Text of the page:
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Connecting to a VPN service


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Here in Australia we have to use a VPN service to login to US sites that only allow connections to US customers.  These include, Netflix & Hulu for video streaming and for example Adobe to buy at US prices rather than paying exorbitant prices on the equivalent Australian site. (I hasten to note this is not illegal). Some VPN services are free but a decent one cost $5 - $10 per month.  These services do slow down the connection somewhat so I only like to use them as needed rather than remain always connected. Most of the time you want to access Australian sites from Australia rather than to US and back again.


I would like to set up two different IP connections from my ISP. One that uses the VPN and one that doesn't and switch between them as required. My desktop has 2 NIC’s.

I have thought long about the best way to do this.  I could leave one of my NIC’s connected to my LAN via my Sophos and use this as my main access to the world.  I could then connect the second NIC directly to second IP address and use it when I access the world via the VPN service.  This leaves me quite vulnerable.  Another approach would be to have the second connection via another router.  This router would have to have the ability to support PPTP and or Open VPN. I could then just enable the NIC on whichever connection I wished to use or just unplug the connection to the one I did not want to use.

Interested to know what others (who have the time to read this) think.

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The first question I have is whether of not you can actually get more than 1 WAN IP from your ISP. In North America most ISPs won't do it (that I know of. I know mine won't for sure - I've asked).

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We're almost in the same boat. I solved mine through two approaches:


1. I purchased a PPTP/L2TP 'dial-on-demand' subscription. I use this generally on mobile devices mostly (Android, iOS, laptops and a PC). Whenever I need to access US sites, I just fire up the VPN dialer. The disadvantage here is that, it's a common policy that you're only allowed one device to be connected at a time.


2. Setup OpenVPN on a 2nd router behind my main router, something along the lines of the figure below. With that setup, you have two gateways to choose from. Put as the default gateway for devices NOT using the VPN. Use as the default gateway for devices that requires a VPN connection (ie. Roku, etc.).


(Disregard the Guest network if it doesn't apply. I originally made this diagram for somebody)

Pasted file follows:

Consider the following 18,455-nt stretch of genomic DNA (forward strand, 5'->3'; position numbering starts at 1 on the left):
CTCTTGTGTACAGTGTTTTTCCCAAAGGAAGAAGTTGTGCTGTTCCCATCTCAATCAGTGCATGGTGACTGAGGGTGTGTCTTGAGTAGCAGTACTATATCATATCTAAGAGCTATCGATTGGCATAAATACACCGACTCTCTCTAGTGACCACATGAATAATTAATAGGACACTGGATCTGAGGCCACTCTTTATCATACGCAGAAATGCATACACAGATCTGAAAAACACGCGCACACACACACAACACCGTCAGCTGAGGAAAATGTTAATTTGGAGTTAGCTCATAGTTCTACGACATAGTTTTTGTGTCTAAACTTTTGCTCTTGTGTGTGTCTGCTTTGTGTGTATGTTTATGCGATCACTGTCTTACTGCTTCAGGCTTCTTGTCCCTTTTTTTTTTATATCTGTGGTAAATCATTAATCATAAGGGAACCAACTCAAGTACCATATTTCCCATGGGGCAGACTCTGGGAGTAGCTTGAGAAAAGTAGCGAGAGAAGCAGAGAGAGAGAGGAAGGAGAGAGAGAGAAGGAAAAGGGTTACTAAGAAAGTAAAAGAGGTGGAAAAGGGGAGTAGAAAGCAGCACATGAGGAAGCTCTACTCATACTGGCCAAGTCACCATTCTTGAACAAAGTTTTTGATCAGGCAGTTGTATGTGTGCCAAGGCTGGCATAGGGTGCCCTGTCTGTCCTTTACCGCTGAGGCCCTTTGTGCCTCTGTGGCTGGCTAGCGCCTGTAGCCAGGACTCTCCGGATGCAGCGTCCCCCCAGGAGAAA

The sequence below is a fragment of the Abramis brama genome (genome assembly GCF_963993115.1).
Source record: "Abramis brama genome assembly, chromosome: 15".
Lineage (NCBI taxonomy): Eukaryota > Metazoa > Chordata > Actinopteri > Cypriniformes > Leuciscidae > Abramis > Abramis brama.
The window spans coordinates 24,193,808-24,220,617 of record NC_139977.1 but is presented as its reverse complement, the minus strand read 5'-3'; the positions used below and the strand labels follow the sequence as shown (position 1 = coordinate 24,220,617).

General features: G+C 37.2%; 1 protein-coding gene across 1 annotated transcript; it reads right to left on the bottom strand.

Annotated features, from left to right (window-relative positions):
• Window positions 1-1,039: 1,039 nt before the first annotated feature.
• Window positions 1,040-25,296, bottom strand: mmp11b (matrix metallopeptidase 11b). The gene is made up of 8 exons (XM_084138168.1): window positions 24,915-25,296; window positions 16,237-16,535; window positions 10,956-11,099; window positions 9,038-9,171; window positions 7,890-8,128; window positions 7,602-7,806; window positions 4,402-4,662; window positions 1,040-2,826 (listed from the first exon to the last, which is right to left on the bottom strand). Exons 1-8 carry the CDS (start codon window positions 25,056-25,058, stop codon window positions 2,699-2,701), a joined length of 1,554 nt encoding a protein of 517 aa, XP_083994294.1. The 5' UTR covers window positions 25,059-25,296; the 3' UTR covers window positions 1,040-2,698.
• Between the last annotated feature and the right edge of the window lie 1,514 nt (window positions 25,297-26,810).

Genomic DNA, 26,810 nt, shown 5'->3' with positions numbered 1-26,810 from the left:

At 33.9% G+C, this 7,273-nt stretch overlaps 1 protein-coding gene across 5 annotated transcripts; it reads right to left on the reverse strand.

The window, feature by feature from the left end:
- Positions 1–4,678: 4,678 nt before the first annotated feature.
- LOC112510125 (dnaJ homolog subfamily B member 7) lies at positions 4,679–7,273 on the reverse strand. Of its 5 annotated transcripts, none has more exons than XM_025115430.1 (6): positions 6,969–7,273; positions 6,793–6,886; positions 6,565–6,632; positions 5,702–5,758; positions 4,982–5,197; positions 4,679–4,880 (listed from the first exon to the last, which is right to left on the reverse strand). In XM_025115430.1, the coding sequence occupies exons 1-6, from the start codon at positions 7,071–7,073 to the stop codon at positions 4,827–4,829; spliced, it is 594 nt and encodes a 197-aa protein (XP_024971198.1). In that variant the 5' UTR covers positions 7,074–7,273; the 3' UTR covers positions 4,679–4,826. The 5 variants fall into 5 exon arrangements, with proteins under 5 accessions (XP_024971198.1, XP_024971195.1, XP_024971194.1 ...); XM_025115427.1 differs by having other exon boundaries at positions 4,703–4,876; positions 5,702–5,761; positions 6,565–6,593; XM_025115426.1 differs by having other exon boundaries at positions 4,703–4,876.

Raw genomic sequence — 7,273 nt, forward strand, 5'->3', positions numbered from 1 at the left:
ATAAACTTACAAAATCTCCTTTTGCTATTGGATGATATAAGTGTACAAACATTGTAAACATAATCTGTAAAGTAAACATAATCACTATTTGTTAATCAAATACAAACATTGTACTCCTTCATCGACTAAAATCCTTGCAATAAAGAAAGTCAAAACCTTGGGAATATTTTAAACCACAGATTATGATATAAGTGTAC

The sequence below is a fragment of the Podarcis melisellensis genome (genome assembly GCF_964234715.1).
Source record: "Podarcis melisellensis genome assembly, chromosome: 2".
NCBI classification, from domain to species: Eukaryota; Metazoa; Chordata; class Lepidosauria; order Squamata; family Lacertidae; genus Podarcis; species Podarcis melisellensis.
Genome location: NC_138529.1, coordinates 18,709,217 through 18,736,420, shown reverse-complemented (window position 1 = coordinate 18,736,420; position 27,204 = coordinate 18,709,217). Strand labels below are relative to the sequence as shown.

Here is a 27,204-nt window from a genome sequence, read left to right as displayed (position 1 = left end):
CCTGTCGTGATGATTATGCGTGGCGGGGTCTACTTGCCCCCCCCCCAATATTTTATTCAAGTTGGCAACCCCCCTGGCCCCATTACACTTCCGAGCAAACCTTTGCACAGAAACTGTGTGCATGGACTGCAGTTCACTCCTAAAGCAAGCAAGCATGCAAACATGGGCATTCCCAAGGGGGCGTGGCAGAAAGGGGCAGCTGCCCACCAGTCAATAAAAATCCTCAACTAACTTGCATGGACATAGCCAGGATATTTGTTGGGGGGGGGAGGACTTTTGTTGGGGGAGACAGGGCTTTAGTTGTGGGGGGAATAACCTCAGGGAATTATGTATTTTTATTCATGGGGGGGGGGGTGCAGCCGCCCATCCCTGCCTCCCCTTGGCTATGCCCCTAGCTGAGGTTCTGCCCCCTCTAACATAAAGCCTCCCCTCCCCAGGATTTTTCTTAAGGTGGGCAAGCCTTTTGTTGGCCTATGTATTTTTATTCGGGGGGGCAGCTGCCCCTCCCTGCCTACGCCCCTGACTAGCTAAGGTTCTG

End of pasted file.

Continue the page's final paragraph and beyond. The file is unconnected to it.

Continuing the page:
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So I have 2 IP address from my ISP so I can set up the 2 routers in Tandem not one behind the other..


I am in the middle of loading DD-WRT into my old RT-N66 U so that I can use it to setup the VPN.


Now what is the easiest way to switch between either router from my desktop. Do I
1. Physically connect the appropriate NIC to whichever router I want to use or

2. Do I leave both NIC's connected and just enable the appropriate one when I want to use it or

3. Don't know!!

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Just so we're on the same page.... Those two IP addresses, I am assuming that it is a single block or a range of addresses provided by your ISP over a single piece of wire from the modem (if applicable) to your router's WAN port?


If you'd be so kind as to provide just the last octet of the IP addresses assigned to you, the gateway, as well as the subnet mask. DO NOT show the first three octets for purposes of security..


For example.

IP1: x.x.x.10 /28

IP2: x.x.x.11 /28

Gateway: x.x.x.1 /28

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I have a cable modem a Cisco epc3925 (DOCSIS 3.0) supplied by ISP.  It has 4 ports. I have connected one port to my Sophos router for my LAN and one port connected to my ASUS RT N66-U which use for:


Internet access for all our smart phones, guests, and 3 internet radios.


The current octet of each is x.x.x.1 and x.x.x.58

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Ah well. The Cisco has a built-in switch, making both IP addresses accessible from the 4-port switch. Yes, I agree that there's no need to put the VPN router behind the Sophos.


As far as switching between the two routers, the options you mentioned earlier are all feasible. It all boils down to practicality and one which is easy to do. But I have to say the plugging/unplugging RJ45 between two data outlets can be tedious. It will also require a second data port for all the places you need both wired local and VPN connections.


For your wireless devices, another option is to enable the WiFi on the Asus and set it up with a different SSID and channel than what you are already using on your main network. To have a client use VPN, just connect to the Asus SSID.


For your desktops, you can put on a WiFi dongle so it too, can connect to the VPN SSID on demand. Though, you still need to disable or disconnect the physical LAN port so the WiFi connection gets preference.

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You have solved my problem.  I only want my desktop to connect to the vpn and I was only thinking of ethernet cabling but my desktop has wifi built in which I never use. It's a WIFI gocard that came with the MB (P8Z77-V Premium). The ASUS router has 2.4 and 5 GHz. Pretty sure with DD-WRT you can setup separate networks on each band. One for the VPN and the other for my guests.



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